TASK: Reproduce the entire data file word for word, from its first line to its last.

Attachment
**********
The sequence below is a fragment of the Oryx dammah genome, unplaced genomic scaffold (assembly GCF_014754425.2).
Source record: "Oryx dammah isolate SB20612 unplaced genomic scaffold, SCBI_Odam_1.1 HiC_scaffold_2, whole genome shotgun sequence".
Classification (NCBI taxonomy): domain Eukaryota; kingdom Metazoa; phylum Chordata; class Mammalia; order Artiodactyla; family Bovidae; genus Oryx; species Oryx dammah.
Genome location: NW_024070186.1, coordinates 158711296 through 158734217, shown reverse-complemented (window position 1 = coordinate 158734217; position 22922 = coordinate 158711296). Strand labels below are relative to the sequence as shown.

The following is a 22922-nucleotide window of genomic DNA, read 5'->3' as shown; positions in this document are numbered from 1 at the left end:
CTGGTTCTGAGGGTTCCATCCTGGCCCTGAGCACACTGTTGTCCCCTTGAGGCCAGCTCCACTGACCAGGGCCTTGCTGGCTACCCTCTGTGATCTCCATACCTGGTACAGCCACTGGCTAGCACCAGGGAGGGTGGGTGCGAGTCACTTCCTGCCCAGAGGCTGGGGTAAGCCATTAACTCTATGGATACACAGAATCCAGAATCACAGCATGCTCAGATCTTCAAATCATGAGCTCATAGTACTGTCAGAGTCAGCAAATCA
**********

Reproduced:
The sequence below is a fragment of the Oryx dammah genome, unplaced genomic scaffold (assembly GCF_014754425.2).
Source record: "Oryx dammah isolate SB20612 unplaced genomic scaffold, SCBI_Odam_1.1 HiC_scaffold_2, whole genome shotgun sequence".
Classification (NCBI taxonomy): domain Eukaryota; kingdom Metazoa; phylum Chordata; class Mammalia; order Artiodactyla; family Bovidae; genus Oryx; species Oryx dammah.
Genome location: NW_024070186.1, coordinates 158711296 through 158734217, shown reverse-complemented (window position 1 = coordinate 158734217; position 22922 = coordinate 158711296). Strand labels below are relative to the sequence as shown.

The following is a 22922-nucleotide window of genomic DNA, read 5'->3' as shown; positions in this document are numbered from 1 at the left end:
CTGGTTCTGAGGGTTCCATCCTGGCCCTGAGCACACTGTTGTCCCCTTGAGGCCAGCTCCACTGACCAGGGCCTTGCTGGCTACCCTCTGTGATCTCCATACCTGGTACAGCCACTGGCTAGCACCAGGGAGGGTGGGTGCGAGTCACTTCCTGCCCAGAGGCTGGGGTAAGCCATTAACTCTATGGATACACAGAATCCAGAATCACAGCATGCTCAGATCTTCAAATCATGAGCTCATAGTACTGTCAGAGTCAGCAAATCA